Hatmi çiçeği: Known as mallow blossom in English, as someone who has allergies and gets an itchy throat, this is my savior. The taste is earthy but not unpleasant. If you want to buy this at your local “aktar,” inspect the bag (or if you can fill the baggie yourself) to get the ones in full bloom. The blossoms are generally pinkish-violet; the buds are not as effective.

Rosehip and fruit teas: Now if I have a craving for something sweet but I want to keep it on the lean side I go for these. Especially apple tea along with rosehip is a favorite of mine, but berries are great as well. The best with this is that you can make these easily yourself. For example, don’t throw away your apple peels. Dry them and you’ve got yourself some apple tea ready. Why spent exorbitant amounts of money when you can do it yourself?

Chocolate pound cake. (Shutterstock Photo)
Chocolate pound cake. (Shutterstock Photo)

Black tea chocolate cake

But limiting ourselves only to drinking the tea is a shame. I mean, I used to live in a household where the classic Turkish, two-tiered teapot would be in use all day. For breakfast, for a quick pick me up around noon, “tea time” in the afternoon and some tea for my father when he got back from work. With so much tea used, there were bound to be leftovers so we discovered this wonderful chocolate cake that is absolutely amazing, especially if you let it rest overnight. The flavor of the tea is not directly noticeable, but the texture gives it a certain moistness that is distinctly different compared to using milk or other liquids in your cake.


  • 3 eggs
  • 250 grams sugar
  • vanilla sugar/extract
  • 200 milliliters oil
  • 200 milliliters black tea
  • about 350 grams flour
  • 10 grams baking powder
  • 30 grams cacao


Whisk the eggs and the sugar together until the mixture becomes light and fluffy. Ideally, you’ll continue mixing until the sugar has dissolved, but the fluffier the better. Some sugar just has a hard time dissolving in general. In a separate bowl, pour in the flour, cacao and baking powder, and run it through a sieve. This will make the cake even smoother. If you don’t have a sieve suitable for flour you can skip this step. Gradually add some of the flour and the vanilla followed up by the other liquids, namely the oil and the black tea. Once all has been incorporated, stop mixing and pour the batter into any cake tin you like. I usually have a square that is relatively wide making for thin slices. Alternatively, you can bake it as muffins. Just keep in mind that the cake will get moister once it has rested so the paper should be lined. Bake at 170 degrees Celsius (340 degrees Fahrenheit) for at least 20 minutes, depending on the thickness of the batter. Test if it has baked through with the help of a toothpick and then remove it from the oven. You can of course eat it right away but waiting for at least eight hours will improve the flavor.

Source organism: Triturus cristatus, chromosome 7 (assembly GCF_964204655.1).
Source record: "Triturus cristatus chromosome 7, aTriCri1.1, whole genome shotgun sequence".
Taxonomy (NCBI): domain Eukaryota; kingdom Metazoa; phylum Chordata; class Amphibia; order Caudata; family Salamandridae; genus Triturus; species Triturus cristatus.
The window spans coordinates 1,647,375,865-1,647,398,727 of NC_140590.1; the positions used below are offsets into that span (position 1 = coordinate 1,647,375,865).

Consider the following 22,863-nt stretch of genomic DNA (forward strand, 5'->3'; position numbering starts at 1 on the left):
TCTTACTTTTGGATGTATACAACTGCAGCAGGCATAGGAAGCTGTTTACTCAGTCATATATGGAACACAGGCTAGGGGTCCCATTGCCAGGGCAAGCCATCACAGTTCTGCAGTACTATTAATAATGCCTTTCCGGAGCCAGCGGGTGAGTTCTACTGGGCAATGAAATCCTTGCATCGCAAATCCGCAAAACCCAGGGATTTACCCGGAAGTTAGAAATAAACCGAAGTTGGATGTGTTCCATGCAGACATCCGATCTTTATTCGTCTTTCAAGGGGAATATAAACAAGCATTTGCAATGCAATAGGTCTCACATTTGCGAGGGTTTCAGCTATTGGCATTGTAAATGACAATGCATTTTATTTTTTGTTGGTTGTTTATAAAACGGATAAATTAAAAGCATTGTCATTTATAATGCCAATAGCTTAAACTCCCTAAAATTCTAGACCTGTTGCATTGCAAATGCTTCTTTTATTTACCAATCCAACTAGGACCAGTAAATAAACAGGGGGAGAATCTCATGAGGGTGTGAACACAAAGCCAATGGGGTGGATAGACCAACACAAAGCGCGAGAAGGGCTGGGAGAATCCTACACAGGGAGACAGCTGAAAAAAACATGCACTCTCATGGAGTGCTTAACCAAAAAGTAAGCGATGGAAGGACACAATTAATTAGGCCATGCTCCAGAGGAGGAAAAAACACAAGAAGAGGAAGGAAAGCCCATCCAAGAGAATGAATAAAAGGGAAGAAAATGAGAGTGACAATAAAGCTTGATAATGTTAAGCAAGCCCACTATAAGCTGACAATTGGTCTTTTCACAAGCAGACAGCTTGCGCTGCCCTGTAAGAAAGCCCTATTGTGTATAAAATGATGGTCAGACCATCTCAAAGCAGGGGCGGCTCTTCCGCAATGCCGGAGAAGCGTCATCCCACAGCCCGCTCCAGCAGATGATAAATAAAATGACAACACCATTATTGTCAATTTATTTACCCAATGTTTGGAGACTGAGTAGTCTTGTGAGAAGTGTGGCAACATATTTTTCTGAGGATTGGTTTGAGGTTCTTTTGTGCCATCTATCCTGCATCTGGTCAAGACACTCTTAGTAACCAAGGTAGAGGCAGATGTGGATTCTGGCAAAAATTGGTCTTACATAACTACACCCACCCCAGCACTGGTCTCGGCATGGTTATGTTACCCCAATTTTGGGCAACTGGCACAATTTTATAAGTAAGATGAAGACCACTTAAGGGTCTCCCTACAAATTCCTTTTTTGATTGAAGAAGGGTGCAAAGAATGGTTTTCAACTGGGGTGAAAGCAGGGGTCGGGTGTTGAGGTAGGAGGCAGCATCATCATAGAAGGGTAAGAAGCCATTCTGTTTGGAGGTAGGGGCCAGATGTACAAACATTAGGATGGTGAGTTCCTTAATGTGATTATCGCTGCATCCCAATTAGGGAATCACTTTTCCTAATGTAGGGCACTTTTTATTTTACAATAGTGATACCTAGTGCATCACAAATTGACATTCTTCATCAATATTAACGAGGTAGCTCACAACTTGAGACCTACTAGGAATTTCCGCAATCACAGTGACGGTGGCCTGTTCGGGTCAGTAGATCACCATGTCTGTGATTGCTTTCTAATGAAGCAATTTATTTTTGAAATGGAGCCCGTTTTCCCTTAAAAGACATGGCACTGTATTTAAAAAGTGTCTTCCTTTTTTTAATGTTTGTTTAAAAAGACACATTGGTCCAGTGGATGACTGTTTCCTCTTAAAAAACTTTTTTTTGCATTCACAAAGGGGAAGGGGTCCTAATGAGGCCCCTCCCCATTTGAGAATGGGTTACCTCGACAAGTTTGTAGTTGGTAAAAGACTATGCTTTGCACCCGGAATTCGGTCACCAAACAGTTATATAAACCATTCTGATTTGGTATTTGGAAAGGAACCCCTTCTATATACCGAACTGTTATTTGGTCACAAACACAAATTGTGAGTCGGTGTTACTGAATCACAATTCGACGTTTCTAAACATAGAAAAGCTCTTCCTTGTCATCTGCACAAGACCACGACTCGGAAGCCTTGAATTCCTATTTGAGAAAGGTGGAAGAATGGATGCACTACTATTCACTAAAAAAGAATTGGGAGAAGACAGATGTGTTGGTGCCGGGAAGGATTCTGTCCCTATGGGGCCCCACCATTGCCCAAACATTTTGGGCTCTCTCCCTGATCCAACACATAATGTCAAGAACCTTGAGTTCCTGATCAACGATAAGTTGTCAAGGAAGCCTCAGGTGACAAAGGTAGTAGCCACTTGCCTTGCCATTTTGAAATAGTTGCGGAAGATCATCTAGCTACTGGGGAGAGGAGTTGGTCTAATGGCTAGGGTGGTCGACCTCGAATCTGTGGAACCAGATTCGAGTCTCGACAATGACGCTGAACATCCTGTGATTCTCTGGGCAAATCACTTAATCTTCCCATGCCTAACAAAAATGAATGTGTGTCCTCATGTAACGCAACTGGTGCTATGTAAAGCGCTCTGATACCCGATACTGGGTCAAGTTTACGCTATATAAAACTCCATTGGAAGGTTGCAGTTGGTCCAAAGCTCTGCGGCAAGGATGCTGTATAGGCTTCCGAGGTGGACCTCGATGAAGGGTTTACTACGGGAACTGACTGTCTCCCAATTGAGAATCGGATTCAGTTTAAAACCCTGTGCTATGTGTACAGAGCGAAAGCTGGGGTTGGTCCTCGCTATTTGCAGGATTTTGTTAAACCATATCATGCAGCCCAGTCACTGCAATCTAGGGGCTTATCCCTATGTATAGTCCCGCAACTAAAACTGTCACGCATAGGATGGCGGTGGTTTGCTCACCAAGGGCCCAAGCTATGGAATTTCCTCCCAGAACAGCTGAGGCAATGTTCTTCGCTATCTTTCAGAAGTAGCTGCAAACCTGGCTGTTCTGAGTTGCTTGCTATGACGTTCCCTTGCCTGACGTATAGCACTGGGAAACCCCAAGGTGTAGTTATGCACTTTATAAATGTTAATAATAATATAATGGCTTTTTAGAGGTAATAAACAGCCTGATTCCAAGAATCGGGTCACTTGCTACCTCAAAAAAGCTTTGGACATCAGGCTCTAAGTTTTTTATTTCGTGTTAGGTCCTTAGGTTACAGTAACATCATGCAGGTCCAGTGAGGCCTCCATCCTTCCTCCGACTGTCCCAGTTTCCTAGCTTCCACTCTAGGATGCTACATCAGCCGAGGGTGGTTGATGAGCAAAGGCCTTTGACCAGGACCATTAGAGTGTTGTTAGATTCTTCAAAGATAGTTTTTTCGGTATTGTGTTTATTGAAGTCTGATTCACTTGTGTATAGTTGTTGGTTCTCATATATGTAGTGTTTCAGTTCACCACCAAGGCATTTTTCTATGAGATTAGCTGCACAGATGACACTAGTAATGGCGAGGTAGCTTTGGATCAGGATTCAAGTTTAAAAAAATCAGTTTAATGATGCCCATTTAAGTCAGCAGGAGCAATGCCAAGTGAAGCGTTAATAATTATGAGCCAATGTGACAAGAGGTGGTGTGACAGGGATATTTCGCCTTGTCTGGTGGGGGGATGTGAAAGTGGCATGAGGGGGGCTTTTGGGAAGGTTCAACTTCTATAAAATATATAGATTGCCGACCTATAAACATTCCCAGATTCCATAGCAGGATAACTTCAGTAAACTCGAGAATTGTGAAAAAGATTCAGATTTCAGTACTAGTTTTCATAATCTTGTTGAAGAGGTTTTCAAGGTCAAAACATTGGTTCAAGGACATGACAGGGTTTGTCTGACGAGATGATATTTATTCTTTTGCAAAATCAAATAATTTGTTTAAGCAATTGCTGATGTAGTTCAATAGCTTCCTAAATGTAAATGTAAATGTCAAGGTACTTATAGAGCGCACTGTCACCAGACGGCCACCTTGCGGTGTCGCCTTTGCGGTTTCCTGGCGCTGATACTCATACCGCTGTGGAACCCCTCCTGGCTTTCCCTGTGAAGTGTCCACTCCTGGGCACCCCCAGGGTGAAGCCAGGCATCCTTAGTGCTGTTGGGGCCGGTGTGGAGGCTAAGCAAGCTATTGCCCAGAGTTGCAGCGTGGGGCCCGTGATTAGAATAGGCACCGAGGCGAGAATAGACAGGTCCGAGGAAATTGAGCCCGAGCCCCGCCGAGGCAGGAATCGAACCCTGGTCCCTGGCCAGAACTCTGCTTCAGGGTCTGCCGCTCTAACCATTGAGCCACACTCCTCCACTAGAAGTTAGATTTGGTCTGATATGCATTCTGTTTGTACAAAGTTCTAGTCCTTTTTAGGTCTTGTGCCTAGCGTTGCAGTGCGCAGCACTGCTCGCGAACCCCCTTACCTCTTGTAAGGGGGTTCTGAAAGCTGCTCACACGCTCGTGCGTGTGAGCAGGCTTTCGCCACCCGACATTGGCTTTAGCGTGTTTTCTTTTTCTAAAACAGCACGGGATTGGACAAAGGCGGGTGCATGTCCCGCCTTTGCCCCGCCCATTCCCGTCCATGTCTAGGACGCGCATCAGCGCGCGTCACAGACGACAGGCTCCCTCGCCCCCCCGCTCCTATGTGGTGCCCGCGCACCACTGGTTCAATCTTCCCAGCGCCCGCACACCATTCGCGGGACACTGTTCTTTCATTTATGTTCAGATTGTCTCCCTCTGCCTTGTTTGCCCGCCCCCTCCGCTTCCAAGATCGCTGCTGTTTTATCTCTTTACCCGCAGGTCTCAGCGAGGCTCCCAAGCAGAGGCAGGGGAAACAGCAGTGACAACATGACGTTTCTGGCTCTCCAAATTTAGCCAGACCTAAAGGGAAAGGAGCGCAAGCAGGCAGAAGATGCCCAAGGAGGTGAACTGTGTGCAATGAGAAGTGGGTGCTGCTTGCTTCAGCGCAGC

You can lean into the chocolate aspect of this cake even further by adding some chocolate chips or by chopping the chocolate of your choice into the batter. If you want a different texture, the best thing to add is crushed walnuts or hazelnuts, depending on your preference. For a citrusy undertone, you can use Earl Grey tea.

Courtesy: Dailysabah